GCHQ presents CyberChef, an Open Source Data Analysis Tool

Pierluigi Paganini November 30, 2016

The GCHQ has released the code of a new open source web tool dubbed CyberChef, specifically designed for analyzing and decoding data.

Open data are a privileged source for intelligence agencies, almost any government is largely investing in technology to analyze them.

Recently the British intelligence Agency, the Government Communications Headquarters (GCHQ), has launched a new open source web tool specifically designed for analyzing and decoding data.

The tool dubbed CyberChef has been presented by the GCHQ as the “Cyber Swiss Army Knife.”

“CyberChef is a simple, intuitive web app for carrying out all manner of “cyber” operations within a web browser. These operations include creating hexdumps, simple encoding like XOR or Base64, more complex encryption like AES, DES and Blowfish, data compression and decompression, calculating hashes and checksums, IPv6 and X.509 parsing, and much more.” reads the description published by the GCHQ on GitHub.

“The tool is designed to enable both technical and non-technical analysts to manipulate data in complex ways without having to deal with complex tools or algorithms. It was conceived, designed, built and incrementally improved by an analyst in their 10% innovation time over several years. Every effort has been made to structure the code in a readable and extendable format, however it should be noted that the analyst is not a professional developer and the code has not been peer-reviewed for compliance with a formal specification.”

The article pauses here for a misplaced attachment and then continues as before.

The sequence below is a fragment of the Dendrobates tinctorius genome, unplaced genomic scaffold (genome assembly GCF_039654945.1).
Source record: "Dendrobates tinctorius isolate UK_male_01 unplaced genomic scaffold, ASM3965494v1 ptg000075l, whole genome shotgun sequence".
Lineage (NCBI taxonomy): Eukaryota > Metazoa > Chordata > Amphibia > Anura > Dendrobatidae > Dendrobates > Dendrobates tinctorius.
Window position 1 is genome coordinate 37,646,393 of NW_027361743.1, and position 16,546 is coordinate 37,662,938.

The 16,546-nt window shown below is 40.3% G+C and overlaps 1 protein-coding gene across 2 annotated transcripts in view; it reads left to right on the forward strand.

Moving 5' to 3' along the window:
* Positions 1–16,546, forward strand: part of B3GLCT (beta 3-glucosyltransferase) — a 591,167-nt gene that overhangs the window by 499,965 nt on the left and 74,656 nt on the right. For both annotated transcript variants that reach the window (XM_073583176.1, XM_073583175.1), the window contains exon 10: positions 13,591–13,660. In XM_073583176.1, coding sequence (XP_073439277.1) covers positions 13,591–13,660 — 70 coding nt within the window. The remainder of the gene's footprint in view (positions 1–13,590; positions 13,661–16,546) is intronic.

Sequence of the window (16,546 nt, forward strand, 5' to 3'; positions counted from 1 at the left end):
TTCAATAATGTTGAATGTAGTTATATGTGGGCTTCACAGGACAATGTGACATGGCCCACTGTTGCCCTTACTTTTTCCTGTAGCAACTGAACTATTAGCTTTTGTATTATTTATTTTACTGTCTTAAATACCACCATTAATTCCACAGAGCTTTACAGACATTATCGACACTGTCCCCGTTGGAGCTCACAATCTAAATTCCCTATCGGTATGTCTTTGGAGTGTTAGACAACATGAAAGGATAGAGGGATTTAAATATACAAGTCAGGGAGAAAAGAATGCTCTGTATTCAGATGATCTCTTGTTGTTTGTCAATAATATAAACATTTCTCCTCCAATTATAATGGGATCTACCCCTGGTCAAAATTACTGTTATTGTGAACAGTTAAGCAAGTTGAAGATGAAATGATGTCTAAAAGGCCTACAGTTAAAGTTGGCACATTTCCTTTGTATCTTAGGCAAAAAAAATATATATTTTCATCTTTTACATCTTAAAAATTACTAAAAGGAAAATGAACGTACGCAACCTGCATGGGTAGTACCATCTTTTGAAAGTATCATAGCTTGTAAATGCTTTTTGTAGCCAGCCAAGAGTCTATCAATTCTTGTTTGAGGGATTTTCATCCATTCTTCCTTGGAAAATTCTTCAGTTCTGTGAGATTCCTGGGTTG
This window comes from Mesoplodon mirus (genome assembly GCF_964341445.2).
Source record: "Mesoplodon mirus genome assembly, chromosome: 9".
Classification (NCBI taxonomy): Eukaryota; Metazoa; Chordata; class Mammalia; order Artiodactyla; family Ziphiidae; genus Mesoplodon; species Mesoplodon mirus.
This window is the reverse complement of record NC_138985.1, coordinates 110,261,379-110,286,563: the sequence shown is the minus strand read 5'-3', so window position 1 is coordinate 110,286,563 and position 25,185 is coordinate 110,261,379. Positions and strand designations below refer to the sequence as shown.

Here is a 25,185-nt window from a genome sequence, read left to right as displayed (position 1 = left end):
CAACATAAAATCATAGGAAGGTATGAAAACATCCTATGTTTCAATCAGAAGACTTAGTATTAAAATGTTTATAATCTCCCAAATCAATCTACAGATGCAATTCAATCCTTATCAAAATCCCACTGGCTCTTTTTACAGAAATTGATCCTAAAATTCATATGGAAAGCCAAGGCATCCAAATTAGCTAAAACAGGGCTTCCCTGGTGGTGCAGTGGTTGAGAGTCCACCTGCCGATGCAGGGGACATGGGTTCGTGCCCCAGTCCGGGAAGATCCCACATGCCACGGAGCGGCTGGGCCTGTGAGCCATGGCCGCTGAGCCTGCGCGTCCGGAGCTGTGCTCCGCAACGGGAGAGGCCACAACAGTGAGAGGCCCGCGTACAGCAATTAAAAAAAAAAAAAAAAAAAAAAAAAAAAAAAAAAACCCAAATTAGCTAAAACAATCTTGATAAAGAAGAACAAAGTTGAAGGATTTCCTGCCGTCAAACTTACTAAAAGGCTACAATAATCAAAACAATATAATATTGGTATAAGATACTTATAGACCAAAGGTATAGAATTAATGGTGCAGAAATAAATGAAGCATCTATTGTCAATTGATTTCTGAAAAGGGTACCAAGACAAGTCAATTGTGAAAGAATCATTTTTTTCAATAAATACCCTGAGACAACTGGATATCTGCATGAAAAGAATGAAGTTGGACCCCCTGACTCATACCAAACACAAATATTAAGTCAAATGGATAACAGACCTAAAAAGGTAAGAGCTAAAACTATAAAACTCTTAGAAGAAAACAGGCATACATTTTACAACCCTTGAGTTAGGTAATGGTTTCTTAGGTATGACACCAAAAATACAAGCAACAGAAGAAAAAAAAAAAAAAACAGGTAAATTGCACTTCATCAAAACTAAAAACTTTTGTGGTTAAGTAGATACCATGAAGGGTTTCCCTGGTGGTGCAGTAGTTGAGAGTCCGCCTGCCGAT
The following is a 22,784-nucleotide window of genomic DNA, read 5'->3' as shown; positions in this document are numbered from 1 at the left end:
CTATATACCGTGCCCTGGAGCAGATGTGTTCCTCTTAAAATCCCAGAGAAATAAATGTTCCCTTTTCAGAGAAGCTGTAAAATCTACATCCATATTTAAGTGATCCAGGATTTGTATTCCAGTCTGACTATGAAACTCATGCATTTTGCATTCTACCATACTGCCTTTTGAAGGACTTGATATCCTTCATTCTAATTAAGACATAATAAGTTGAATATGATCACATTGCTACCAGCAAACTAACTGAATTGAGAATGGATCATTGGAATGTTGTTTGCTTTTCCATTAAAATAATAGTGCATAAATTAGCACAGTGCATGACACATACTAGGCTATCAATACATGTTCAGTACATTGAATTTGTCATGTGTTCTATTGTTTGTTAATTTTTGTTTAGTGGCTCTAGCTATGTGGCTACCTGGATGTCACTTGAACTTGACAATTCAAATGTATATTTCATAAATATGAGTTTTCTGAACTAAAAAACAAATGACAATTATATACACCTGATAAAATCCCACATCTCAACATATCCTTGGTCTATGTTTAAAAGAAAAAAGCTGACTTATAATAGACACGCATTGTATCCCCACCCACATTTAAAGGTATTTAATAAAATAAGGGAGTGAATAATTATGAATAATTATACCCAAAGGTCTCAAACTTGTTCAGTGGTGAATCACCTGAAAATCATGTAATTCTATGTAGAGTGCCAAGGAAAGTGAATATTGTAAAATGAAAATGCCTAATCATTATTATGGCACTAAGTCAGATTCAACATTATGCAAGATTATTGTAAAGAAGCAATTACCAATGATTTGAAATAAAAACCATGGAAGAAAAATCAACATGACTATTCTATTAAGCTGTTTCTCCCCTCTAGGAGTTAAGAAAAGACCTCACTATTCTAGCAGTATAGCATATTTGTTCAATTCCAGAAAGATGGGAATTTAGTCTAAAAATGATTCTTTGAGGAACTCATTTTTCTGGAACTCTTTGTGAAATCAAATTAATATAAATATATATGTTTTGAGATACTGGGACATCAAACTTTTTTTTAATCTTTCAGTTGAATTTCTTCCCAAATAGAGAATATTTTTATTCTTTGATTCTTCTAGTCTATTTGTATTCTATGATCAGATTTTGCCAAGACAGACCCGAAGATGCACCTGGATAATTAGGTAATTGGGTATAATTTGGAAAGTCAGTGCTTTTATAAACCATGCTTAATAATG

A point of strength is its user-friendly interface, even non-technical people could analyze encryption, compression and decompression, and data formats with simple drag and drop operations.

The CyberChef is a powerful tool for data analysis that could be used by multiple categories of users, including mathematicians, data analysts, developers and even casual puzzle solvers.

According to the GCHQ, CyberChef runs in Chrome and Firefox, the Agency expects that contributors will soon make it possible to execute it also in Microsoft Edge .

The tool could be used to manipulate different types of data, decode Base64 strings, convert data from a hexdump and perform many other operations.

The GCHQ released the source code of the tool on GitHub alongside with a demo. The GCHQ is inviting the community of developers to contribute to the improvement of the tool.

“It is hoped that by releasing CyberChef through Github, contributions can be added which can be rolled out into future versions of the tool, and is an excellent example of GCHQ providing a platform on which to base cybersecurity operations,” GCHQ said.

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Pierluigi Paganini

(Security Affairs –GCHQ ,CyberChef )

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